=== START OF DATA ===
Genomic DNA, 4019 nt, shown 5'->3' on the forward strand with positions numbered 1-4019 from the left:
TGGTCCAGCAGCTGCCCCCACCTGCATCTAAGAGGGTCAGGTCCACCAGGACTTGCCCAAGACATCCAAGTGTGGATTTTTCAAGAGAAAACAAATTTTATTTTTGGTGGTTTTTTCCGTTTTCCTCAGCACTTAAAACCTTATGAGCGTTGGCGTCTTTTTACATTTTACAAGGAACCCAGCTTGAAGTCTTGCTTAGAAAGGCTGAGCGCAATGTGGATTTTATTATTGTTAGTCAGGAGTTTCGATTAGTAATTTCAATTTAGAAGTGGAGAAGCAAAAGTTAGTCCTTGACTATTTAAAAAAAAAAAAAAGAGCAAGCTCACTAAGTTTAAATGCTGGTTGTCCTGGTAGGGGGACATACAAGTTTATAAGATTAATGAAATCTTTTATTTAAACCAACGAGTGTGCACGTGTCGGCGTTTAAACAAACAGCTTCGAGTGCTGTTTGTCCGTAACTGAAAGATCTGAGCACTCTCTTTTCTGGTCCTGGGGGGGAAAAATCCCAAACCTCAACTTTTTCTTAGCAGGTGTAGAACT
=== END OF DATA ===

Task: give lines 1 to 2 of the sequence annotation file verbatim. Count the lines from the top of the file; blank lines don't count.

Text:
Genomic DNA, 4019 nt, shown 5'->3' on the forward strand with positions numbered 1-4019 from the left:
TGGTCCAGCAGCTGCCCCCACCTGCATCTAAGAGGGTCAGGTCCACCAGGACTTGCCCAAGACATCCAAGTGTGGATTTTTCAAGAGAAAACAAATTTTATTTTTGGTGGTTTTTTCCGTTTTCCTCAGCACTTAAAACCTTATGAGCGTTGGCGTCTTTTTACATTTTACAAGGAACCCAGCTTGAAGTCTTGCTTAGAAAGGCTGAGCGCAATGTGGATTTTATTATTGTTAGTCAGGAGTTTCGATTAGTAATTTCAATTTAGAAGTGGAGAAGCAAAAGTTAGTCCTTGACTATTTAAAAAAAAAAAAAAGAGCAAGCTCACTAAGTTTAAATGCTGGTTGTCCTGGTAGGGGGACATACAAGTTTATAAGATTAATGAAATCTTTTATTTAAACCAACGAGTGTGCACGTGTCGGCGTTTAAACAAACAGCTTCGAGTGCTGTTTGTCCGTAACTGAAAGATCTGAGCACTCTCTTTTCTGGTCCTGGGGGGGAAAAATCCCAAACCTCAACTTTTTCTTAGCAGGTGTAGAACT